structural properties. They represent a group of composite materials,

which offer higher strength than thermoplastics, but limited corrosion or

abrasion resistance. Also, their use is not recommended above 240°F.

Clearly, choosing a material of construction for specialized water or

wastewater treatment pumping applications should be based on

checking the corrosion resistance of the material in terms of the fluids to

be handled and the anticipated temperatures. In many cases, a pump

manufacturer may have experience in dealing with identical or similar

service conditions. When it comes to handling waste streams

containing unknown or varying chemicals and concentrations,

engineering and operating personnel can be confident in the ability of

thermoplastic pumps to be up to the task because the wetted parts are

so chemically inert.


Spotlight on Pump Design


Some so-called plastic pumps on the market are misnamed. They are

basically metallic pumps with non-metallic casings and impellers. For

best results, plastic pumps should be designed to take maximum

advantage of the unique properties of the plastic material. If the

application requires non-metaIlic parts to be in contact with the fluids

being pumped, the following points are important:


1. Make sure the pump shaft is completely sleeved in a thermoplastic

material inert to the fluids. In a horizontal centrifugal design, the

thick-sectioned sleeve need only isolate the short section of the shaft

within the pump head.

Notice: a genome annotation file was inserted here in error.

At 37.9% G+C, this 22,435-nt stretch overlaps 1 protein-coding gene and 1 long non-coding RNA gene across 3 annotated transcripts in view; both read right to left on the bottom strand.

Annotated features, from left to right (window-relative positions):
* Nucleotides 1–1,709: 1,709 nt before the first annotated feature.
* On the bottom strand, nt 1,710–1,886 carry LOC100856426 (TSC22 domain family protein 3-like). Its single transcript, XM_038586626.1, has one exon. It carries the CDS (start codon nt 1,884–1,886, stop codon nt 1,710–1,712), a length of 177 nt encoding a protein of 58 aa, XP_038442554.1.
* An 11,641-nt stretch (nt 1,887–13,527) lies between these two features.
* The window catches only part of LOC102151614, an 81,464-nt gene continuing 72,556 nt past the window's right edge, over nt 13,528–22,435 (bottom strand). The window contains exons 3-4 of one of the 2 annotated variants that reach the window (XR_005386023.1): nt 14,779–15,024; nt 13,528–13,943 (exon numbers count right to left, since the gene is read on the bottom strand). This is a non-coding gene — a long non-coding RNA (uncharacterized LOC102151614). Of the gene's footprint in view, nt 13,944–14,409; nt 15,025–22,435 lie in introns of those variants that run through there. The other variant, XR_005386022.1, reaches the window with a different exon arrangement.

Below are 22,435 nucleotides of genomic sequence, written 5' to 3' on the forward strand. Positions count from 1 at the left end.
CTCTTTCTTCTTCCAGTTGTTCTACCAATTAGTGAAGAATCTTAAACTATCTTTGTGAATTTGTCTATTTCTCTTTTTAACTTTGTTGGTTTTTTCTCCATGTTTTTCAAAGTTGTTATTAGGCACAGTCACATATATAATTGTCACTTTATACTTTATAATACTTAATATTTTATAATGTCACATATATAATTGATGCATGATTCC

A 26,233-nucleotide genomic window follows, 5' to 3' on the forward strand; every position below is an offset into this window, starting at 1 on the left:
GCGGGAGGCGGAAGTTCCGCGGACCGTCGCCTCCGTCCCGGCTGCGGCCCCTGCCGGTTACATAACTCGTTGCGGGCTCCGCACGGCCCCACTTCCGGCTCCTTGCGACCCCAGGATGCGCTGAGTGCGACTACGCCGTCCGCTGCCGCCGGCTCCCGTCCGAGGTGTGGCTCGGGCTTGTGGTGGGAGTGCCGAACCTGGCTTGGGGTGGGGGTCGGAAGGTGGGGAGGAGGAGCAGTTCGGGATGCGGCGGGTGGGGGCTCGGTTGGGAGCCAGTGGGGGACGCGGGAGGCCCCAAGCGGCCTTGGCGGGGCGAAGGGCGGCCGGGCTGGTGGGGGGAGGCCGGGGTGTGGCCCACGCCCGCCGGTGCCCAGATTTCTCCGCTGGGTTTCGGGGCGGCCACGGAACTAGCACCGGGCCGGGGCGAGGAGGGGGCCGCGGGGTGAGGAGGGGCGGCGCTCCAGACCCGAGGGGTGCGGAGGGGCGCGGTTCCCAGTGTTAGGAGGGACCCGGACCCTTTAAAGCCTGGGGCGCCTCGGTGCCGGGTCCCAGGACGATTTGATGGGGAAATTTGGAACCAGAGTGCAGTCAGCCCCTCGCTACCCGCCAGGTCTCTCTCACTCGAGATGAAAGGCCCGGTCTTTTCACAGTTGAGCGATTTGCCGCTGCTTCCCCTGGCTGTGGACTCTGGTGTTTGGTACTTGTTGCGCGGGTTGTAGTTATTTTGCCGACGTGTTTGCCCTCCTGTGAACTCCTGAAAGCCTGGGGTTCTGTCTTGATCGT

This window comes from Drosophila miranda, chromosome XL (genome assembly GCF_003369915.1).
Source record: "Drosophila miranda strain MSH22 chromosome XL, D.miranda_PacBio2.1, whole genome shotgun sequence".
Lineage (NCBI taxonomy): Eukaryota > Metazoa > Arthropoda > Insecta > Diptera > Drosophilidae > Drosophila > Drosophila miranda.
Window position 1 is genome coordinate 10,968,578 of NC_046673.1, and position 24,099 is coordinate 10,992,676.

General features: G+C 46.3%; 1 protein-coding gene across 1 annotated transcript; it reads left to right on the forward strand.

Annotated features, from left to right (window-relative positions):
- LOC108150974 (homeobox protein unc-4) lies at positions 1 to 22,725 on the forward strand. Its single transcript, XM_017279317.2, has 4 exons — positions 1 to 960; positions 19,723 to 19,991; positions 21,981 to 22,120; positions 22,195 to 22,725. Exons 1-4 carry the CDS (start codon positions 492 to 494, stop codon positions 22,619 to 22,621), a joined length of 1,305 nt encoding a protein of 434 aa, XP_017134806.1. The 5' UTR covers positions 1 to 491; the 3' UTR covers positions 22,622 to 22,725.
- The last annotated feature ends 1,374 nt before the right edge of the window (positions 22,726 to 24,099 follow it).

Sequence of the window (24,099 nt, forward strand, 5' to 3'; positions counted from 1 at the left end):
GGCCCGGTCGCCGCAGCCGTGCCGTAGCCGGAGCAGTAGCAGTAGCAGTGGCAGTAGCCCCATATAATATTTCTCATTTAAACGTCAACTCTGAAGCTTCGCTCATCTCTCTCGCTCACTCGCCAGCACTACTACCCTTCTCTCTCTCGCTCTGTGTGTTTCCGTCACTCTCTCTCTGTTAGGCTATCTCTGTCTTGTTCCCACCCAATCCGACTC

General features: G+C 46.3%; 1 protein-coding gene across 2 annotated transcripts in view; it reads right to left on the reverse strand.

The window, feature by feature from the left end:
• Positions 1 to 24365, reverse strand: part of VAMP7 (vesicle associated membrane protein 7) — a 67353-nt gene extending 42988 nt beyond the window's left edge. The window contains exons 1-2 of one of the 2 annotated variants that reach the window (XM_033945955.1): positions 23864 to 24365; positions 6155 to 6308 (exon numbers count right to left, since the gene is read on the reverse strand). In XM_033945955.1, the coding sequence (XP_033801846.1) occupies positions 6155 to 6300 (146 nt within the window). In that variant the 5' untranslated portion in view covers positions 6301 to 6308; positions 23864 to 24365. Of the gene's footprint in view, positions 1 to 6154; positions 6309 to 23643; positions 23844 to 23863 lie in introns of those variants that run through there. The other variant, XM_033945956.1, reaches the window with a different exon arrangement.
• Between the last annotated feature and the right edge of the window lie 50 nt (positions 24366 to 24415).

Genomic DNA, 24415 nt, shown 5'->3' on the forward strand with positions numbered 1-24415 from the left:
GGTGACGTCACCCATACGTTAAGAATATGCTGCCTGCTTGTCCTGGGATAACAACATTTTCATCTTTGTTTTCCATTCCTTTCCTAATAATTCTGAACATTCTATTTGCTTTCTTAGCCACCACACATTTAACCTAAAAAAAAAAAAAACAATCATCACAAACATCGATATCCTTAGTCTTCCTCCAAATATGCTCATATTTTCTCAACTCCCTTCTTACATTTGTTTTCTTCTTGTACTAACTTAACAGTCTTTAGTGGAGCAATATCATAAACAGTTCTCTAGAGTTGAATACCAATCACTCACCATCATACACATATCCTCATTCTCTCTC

2. In a vertical sump pump, the encapsulating sleeve should run the

entire submerged length and through the cover plate. A vapor seal

where the sleeved shaft penetrates the cover plate is required to protect

the external bearings and motor from corrosive fumes.

3. Horizontal and vertical pump designs should have an O-ring seal

between the thermoplastic sleeve and the impeller, and between the

impeller and the lock nut, to prevent metal-to-fluid contact.

4. In horizontal centrifugal pumps, the design should permit installing the

mechanical seal so that its non-metallic face is in contact with the fluid.

This reverse mounting avoids the use of expensive seaIs with exotic

alloy retainer assemblies or cages, and ensures no metal is exposed to

the fluid.

5. Since there is a significant expansion differential between a sump

pump's metal shaft and its thermoplastic column, the design should

incorporate a self-adjusting mechanism to compensate for this

differential if service conditions involve sudden or extreme temperature

changes. Without such a device there is a danger of impeller binding.

6. To provide a positive drive and prevent damage from reverse rotation,

thermoplastic impellers should be key driven. Another advantage is to

use an impeller with the metal key molded in. This offers additional

rigidity at higher temperatures and pressures. Also, plastic impellers

should be dynamically and hydraulically balanced at the factory.

7. For maximum service life, vertical pump designs should be furnished

with chemically inert sleeve bearings in the submerged area. Best